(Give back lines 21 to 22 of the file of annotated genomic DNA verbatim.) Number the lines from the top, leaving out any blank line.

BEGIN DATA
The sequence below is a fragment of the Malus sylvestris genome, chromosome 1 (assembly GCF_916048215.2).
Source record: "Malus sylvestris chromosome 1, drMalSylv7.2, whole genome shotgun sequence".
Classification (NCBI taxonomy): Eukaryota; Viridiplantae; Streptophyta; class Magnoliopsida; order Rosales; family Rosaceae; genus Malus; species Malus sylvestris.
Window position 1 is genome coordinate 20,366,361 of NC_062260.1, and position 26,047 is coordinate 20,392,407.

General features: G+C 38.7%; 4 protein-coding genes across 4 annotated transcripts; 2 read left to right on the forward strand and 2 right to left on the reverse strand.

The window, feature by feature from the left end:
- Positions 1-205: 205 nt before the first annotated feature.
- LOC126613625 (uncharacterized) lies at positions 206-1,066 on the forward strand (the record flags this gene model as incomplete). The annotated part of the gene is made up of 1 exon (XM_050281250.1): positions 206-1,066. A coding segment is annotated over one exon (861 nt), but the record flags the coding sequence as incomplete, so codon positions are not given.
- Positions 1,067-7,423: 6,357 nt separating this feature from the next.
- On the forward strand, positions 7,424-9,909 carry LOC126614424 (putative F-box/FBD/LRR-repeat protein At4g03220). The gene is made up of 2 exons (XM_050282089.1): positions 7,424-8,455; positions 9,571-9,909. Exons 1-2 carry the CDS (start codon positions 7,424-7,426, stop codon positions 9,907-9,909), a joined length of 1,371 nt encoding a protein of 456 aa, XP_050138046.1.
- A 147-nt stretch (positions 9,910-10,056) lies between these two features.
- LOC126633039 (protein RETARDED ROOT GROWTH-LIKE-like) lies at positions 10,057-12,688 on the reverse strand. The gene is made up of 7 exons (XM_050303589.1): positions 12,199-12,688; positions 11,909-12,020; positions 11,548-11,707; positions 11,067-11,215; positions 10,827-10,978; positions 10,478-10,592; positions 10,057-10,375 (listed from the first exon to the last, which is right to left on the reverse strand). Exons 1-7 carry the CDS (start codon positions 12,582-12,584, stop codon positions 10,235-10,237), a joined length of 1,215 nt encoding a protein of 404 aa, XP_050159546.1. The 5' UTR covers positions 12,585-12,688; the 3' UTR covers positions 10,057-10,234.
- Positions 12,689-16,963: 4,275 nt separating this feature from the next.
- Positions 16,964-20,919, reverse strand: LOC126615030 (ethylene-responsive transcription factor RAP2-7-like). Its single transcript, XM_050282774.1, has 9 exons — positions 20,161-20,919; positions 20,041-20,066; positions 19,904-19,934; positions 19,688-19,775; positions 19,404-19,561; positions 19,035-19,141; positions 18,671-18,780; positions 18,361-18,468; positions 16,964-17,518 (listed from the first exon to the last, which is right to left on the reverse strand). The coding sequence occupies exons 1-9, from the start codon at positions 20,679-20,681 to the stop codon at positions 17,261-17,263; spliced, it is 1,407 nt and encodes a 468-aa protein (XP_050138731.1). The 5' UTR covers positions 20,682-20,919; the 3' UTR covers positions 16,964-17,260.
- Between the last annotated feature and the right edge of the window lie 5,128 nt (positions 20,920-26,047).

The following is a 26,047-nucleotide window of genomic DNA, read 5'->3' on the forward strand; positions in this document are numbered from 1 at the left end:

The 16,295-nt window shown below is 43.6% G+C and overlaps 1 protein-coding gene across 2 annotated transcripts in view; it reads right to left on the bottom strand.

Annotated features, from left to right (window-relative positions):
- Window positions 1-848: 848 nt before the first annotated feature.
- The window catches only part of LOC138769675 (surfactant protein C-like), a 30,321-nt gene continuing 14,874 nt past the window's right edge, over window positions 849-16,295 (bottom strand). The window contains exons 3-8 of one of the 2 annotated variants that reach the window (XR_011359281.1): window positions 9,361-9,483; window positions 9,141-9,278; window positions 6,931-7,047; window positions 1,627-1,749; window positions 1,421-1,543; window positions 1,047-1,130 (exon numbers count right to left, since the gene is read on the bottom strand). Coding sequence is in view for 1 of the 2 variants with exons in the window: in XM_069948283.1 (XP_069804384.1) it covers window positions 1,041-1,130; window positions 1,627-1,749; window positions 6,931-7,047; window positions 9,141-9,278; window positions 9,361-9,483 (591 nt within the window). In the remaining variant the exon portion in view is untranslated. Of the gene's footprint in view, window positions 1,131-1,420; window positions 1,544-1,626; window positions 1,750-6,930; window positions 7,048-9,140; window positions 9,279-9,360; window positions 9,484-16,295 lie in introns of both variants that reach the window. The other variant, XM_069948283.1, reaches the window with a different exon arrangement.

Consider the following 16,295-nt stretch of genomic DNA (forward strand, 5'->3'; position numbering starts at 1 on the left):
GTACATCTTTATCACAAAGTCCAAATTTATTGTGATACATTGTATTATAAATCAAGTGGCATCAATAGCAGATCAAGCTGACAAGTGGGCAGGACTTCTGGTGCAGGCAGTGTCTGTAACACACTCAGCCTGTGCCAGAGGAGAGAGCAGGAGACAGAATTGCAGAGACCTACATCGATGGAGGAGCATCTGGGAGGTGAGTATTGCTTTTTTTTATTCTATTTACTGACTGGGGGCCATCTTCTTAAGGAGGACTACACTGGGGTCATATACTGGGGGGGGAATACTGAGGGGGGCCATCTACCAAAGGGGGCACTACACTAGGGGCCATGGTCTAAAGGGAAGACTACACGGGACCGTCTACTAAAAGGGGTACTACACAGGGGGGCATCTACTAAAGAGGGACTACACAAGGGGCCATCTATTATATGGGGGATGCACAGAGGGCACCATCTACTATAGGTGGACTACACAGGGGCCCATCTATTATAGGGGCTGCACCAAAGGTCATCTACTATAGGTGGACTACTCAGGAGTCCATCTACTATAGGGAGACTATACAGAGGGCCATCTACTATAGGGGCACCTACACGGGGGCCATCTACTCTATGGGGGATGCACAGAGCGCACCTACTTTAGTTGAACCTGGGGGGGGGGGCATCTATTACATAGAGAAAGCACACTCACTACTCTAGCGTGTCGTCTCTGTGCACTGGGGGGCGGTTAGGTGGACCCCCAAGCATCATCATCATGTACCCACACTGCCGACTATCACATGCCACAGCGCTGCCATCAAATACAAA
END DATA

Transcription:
Consider the following 16,295-nt stretch of genomic DNA (forward strand, 5'->3'; position numbering starts at 1 on the left):
GTACATCTTTATCACAAAGTCCAAATTTATTGTGATACATTGTATTATAAATCAAGTGGCATCAATAGCAGATCAAGCTGACAAGTGGGCAGGACTTCTGGTGCAGGCAGTGTCTGTAACACACTCAGCCTGTGCCAGAGGAGAGAGCAGGAGACAGAATTGCAGAGACCTACATCGATGGAGGAGCATCTGGGAGGTGAGTATTGCTTTTTTTTATTCTATTTACTGACTGGGGGCCATCTTCTTAAGGAGGACTACACTGGGGTCATATACTGGGGGGGGAATACTGAGGGGGGCCATCTACCAAAGGGGGCACTACACTAGGGGCCATGGTCTAAAGGGAAGACTACACGGGACCGTCTACTAAAAGGGGTACTACACAGGGGGGCATCTACTAAAGAGGGACTACACAAGGGGCCATCTATTATATGGGGGATGCACAGAGGGCACCATCTACTATAGGTGGACTACACAGGGGCCCATCTATTATAGGGGCTGCACCAAAGGTCATCTACTATAGGTGGACTACTCAGGAGTCCATCTACTATAGGGAGACTATACAGAGGGCCATCTACTATAGGGGCACCTACACGGGGGCCATCTACTCTATGGGGGATGCACAGAGCGCACCTACTTTAGTTGAACCTGGGGGGGGGGGCATCTATTACATAGAGAAAGCACACTCACTACTCTAGCGTGTCGTCTCTGTGCACTGGGGGGCGGTTAGGTGGACCCCCAAGCATCATCATCATGTACCCACACTGCCGACTATCACATGCCACAGCGCTGCCATCAAATACAAA